To encapsulate, similar backward transfer shared by two groups included the communicative and social/affective strategies, while the different one was the rhetoric strategies. The possible reasons for this difference may derive from their L2 proficiency levels, different exposure to L2 writing experiences and influences of English rhetoric knowledge.

 

Results and findings from the interview data

        Prior to exhibiting the relevant results, the interviewees’ background information was manifested firstly. Subjects all started to write formal Chinese and English composition since senior high school. In their senior school life, they mentioned that little is known about how to write a Chinese composition. The most impressive Chinese writing strategy for them was chi-cheng-chuan-he. The content of Chinese composition training usually proceeded with the assignment of a title and the instruction to write directly with few illustrations of how to use different tactics to compose. Similar responses occurred in their senior high school English composition course, i.e. a composition assignment followed by direct writing and manifestation of good model essays written by peers. A clear organization, different genres and more systematic L2 writing training were specified in English-majored interviewees’ self-reports about college-level writing experiences. The results of the subjects’ perceived effects of backward transfer were revealed in Table 2 and 3 below.

 

 Table 2. Chinese-majored Interviewees’ Backward Writing Strategy Transfer

              Subjects

Strategies

C1

C2

C3

C4

C5

C6

Rhetoric strategies

Organization

 

 

 

 

v(I)

 

Coherence

 

 

 

 

v(I)

 

Metacognitive strategies

Planning

 

 

 

 

 

 

Evaluation

 

v(P)

v(I)

v(P)

 

v(I)

Monitoring

 

 

 

v(P)

 

v(I)

Cognitive strategies

Generating ideas

 

v(I)

 

v(P)

v(I)

 

Borrowing

 

v(P)

 

 

 

 

Retrieval

 

 

 

 

 

 

Clarification

 

 

 

 

 

v(I)

Sense of audience

 

 

 

v(P)

 

v(I)

Revising

 

 

 

 

 

v(I)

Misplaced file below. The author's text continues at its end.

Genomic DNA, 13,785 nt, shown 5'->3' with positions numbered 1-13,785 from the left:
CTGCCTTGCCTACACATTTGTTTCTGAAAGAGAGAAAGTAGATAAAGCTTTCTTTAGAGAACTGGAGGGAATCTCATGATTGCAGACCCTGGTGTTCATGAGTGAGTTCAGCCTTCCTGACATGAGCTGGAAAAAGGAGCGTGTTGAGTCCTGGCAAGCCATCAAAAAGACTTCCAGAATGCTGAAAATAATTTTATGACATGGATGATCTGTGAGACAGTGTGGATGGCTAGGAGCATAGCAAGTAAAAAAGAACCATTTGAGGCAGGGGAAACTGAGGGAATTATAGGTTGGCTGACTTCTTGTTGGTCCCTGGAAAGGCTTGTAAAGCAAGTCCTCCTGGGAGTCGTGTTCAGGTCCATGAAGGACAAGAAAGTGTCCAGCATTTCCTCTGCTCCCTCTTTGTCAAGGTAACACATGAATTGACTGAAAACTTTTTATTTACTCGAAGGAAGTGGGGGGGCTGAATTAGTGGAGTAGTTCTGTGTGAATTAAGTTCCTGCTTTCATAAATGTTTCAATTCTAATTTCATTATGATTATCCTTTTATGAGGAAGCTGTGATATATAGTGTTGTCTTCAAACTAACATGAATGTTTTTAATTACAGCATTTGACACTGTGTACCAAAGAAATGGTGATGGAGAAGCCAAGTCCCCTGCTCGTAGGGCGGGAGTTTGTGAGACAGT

Communicative strategies

Avoidance

 

v(I)

v(I)

v(P)

v(I)

v(I)

Reduction

 

v(I)

 

 

v(I)

v(I)

Socio/affective strategies

Cooperation

 

v(I)

v(I)

 

 

v(I)

Resourcing

 

 

 

 

 

v(P)

Reducing Anxiety

 

 

 

 

 

 

 Note. (P) refers to perceived positive influence, (N) perceived negative influences, and (I) perceived

 indifferent influence.

        From examining Table 2, almost all Chinese-majored interviewees, except for the Subject C4, could not discern whether these strategies have any effects on their Chinese writing and thus reported no occurrences of backward transferred writing strategies. But Table 3 exhibited a different picture.

 

Table 3. English-majored Interviewees’ Backward Writing Strategy Transfer

             Subjects

Strategies

E1

E2

E3

E4

E5

E6

Rhetoric strategies

Organization

v(I)

v(P&N)

v(P)

v(P)

v(N)

v(I)

Coherence

 

v(P&N)

v(P)

v(P)

v(N)

v(I)

Metacognitive strategies

Planning

v(I)

 

v(I)

v(I)

v(I)

 

Evaluation

v(I)

v(P)

v(I)

v(I)

v(I)

v(I)

Monitoring

 

 

 

v(I)

v(I)

 

Cognitive strategies

Generating ideas

 

 

v(P)

v(P)

v(I)

v(I)

Borrowing

 

 

 

 

 

v(P)

Retrieval

 

 

 

 

v(I)

 

Clarification

 

 

v(P)

v(I)

v(I)

v(I)

Sense of audience

 

 

v(P)

 

v(I)

v(I)

Revising

v(I)

v(I)

 

 

v(I)

v(I)

Communicative strategies

Avoidance

v(I)

v(I)

v(I)

v(I)

v(I)

v(I)

Reduction

 

v(I)

v(I)

v(I)

v(I)

v(I)

Socio/affective strategies

Cooperation

v(I)

v(I)

v(I)

v(I)

 

v(P)

Resourcing

v(I)

v(I)

v(P)

v(I)

v(P)

v(P)

Reducing Anxiety

 

v(I)

 

v(I)

 

v(I)

Note. (P) refers to perceived positive influence, (N) perceived negative influences,

and (I) perceived indifferent influence.